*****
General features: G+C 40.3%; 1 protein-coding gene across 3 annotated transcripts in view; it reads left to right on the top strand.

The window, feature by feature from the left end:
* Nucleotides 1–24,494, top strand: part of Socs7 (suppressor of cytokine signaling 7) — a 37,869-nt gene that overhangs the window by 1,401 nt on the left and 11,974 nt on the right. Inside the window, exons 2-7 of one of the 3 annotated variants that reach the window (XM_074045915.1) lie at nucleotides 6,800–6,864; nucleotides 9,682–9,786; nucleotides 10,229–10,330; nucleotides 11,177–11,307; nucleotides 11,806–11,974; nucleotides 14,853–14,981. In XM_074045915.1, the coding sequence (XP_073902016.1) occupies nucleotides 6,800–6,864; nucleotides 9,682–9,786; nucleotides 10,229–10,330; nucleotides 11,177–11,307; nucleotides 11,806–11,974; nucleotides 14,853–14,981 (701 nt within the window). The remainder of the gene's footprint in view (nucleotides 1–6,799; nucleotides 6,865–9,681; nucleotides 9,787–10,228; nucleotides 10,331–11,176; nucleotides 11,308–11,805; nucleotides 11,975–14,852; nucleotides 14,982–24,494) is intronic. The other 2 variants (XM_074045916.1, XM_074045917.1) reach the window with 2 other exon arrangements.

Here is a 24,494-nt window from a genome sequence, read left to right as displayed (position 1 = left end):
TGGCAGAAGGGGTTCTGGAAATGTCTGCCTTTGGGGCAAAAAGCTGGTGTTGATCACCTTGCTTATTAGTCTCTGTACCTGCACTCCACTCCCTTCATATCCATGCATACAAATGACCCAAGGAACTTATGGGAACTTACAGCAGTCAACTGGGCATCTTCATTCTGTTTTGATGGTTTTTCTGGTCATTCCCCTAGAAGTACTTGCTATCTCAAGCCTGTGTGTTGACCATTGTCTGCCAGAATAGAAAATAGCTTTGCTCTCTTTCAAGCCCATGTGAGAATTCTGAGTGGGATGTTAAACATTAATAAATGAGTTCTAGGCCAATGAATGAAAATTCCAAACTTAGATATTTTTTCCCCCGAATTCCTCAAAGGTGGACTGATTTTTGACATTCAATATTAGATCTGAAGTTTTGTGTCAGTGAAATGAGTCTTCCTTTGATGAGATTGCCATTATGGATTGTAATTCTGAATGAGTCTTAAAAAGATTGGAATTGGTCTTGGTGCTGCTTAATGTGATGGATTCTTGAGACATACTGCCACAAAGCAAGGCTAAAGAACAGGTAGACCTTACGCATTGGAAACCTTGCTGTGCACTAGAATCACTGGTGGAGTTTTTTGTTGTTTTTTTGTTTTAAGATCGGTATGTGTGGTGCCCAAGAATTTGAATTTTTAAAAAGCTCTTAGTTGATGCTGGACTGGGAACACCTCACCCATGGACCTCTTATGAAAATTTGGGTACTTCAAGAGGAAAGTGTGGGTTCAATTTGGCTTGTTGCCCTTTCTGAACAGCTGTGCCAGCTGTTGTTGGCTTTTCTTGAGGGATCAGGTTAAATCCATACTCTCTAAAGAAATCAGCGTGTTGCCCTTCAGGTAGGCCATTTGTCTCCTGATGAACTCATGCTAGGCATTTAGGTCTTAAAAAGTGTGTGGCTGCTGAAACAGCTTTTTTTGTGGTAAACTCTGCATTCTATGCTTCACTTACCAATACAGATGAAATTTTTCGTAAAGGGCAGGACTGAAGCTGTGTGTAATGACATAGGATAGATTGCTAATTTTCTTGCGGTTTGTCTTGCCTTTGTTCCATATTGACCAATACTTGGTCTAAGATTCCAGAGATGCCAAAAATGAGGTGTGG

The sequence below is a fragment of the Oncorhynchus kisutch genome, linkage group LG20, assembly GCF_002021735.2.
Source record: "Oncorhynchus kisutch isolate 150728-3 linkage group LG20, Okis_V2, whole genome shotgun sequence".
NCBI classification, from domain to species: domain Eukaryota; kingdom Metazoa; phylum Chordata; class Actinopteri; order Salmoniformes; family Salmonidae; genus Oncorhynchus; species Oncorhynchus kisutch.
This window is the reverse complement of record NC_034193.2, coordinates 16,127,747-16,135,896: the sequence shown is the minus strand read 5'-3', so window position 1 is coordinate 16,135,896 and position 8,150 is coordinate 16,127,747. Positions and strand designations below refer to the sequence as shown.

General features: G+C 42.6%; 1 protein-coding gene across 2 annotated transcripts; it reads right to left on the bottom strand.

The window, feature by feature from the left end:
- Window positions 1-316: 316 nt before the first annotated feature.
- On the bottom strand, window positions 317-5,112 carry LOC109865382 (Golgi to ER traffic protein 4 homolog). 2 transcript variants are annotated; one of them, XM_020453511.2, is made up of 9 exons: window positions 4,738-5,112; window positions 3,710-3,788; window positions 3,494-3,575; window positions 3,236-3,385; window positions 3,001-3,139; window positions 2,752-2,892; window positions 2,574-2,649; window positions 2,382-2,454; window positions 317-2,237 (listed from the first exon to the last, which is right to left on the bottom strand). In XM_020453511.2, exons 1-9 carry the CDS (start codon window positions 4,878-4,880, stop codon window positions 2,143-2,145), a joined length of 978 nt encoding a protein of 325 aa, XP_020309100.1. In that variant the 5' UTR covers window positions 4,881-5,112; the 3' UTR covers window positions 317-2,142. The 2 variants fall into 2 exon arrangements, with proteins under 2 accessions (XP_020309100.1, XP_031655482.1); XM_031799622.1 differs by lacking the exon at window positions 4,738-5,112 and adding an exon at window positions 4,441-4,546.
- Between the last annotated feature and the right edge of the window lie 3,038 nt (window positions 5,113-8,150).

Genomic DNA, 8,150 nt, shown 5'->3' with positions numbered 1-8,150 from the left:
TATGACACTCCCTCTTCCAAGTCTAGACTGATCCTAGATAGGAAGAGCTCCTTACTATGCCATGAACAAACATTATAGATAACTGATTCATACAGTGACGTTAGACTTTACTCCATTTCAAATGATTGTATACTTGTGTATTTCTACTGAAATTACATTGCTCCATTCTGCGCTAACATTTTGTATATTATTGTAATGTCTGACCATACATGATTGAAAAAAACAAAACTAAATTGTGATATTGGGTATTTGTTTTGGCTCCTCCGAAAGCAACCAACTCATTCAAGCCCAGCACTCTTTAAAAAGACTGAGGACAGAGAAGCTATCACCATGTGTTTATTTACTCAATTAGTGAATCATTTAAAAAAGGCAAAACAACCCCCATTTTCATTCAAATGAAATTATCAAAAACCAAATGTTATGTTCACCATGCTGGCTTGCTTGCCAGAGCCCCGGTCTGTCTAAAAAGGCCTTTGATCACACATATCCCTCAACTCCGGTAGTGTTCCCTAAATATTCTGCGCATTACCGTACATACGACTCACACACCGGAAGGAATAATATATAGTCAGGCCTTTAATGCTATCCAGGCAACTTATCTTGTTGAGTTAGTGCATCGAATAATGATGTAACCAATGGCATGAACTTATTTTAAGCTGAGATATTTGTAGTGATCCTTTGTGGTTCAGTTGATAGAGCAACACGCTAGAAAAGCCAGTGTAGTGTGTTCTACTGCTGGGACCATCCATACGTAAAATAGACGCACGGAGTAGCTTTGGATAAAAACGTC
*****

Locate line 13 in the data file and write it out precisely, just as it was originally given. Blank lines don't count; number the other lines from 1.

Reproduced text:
- On the bottom strand, window positions 317-5,112 carry LOC109865382 (Golgi to ER traffic protein 4 homolog). 2 transcript variants are annotated; one of them, XM_020453511.2, is made up of 9 exons: window positions 4,738-5,112; window positions 3,710-3,788; window positions 3,494-3,575; window positions 3,236-3,385; window positions 3,001-3,139; window positions 2,752-2,892; window positions 2,574-2,649; window positions 2,382-2,454; window positions 317-2,237 (listed from the first exon to the last, which is right to left on the bottom strand). In XM_020453511.2, exons 1-9 carry the CDS (start codon window positions 4,878-4,880, stop codon window positions 2,143-2,145), a joined length of 978 nt encoding a protein of 325 aa, XP_020309100.1. In that variant the 5' UTR covers window positions 4,881-5,112; the 3' UTR covers window positions 317-2,142. The 2 variants fall into 2 exon arrangements, with proteins under 2 accessions (XP_020309100.1, XP_031655482.1); XM_031799622.1 differs by lacking the exon at window positions 4,738-5,112 and adding an exon at window positions 4,441-4,546.